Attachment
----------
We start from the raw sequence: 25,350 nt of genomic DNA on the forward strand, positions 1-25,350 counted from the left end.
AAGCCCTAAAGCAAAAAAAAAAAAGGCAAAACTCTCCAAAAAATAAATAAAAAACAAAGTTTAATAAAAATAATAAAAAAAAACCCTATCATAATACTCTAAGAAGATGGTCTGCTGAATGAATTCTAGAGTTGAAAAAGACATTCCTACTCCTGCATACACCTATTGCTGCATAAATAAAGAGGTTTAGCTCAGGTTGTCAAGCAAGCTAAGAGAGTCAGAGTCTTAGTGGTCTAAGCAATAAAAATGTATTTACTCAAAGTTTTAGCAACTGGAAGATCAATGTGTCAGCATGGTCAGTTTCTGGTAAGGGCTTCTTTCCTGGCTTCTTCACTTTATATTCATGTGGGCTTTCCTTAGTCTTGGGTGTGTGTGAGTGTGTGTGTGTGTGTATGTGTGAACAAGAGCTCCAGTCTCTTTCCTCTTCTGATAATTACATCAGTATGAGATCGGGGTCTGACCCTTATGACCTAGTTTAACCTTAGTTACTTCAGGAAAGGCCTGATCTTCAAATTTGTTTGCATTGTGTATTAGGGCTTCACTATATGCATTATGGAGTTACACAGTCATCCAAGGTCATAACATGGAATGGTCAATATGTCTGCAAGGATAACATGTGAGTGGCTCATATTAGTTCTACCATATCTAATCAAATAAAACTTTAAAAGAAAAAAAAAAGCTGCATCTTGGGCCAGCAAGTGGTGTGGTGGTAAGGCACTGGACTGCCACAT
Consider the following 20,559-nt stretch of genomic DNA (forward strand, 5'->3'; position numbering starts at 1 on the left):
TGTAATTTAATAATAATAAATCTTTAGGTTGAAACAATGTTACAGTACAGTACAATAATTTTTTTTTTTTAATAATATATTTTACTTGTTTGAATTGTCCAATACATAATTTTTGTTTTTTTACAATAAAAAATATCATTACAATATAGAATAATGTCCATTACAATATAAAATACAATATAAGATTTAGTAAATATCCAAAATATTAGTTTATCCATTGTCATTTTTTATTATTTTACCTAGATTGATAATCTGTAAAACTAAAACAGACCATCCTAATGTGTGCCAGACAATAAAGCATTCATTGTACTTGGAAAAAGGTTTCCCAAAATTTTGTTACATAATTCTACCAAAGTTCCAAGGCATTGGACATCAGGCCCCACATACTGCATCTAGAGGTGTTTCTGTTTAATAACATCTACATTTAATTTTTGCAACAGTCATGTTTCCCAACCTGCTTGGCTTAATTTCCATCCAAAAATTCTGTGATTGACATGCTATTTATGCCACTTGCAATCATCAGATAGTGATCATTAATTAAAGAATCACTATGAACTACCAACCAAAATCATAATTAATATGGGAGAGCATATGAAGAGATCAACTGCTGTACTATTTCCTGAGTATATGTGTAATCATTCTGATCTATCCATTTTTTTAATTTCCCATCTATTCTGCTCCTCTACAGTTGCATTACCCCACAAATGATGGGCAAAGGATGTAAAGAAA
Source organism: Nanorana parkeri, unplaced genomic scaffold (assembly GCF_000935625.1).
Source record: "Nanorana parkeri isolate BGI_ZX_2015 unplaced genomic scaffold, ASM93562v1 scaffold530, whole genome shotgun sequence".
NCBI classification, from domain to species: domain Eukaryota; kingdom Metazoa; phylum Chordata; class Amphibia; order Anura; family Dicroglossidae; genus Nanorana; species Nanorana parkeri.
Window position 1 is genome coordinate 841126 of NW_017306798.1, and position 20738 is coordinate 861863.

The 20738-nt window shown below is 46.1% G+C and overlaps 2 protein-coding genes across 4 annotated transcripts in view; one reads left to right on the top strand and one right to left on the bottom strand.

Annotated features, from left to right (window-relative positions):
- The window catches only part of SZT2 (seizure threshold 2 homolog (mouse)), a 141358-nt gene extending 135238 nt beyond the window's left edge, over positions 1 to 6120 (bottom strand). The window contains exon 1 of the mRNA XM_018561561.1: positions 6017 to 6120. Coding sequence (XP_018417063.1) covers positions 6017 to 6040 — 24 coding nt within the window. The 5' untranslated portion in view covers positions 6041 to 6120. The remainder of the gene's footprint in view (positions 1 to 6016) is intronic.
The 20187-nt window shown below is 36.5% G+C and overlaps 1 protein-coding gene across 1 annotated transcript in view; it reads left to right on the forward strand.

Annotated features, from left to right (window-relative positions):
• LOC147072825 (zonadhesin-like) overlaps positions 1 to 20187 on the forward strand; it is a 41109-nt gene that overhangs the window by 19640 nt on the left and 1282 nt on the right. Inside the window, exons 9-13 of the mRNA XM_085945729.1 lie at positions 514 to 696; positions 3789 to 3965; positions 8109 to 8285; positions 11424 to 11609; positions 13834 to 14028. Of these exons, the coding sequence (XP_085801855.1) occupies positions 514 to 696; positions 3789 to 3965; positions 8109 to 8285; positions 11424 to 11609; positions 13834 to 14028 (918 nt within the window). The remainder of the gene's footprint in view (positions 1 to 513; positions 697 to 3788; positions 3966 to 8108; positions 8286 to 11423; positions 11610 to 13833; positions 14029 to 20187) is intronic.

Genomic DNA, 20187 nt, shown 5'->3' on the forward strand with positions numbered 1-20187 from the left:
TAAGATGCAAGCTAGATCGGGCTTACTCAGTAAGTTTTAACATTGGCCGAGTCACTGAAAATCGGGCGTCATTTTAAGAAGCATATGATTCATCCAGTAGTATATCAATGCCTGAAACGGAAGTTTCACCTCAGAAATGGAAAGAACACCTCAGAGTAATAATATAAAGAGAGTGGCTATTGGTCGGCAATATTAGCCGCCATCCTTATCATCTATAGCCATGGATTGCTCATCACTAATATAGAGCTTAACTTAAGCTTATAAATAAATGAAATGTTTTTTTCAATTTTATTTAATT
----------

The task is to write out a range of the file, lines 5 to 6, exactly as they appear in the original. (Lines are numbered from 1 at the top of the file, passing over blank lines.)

Source organism: Nanorana parkeri, unplaced genomic scaffold (assembly GCF_000935625.1).
Source record: "Nanorana parkeri isolate BGI_ZX_2015 unplaced genomic scaffold, ASM93562v1 scaffold530, whole genome shotgun sequence".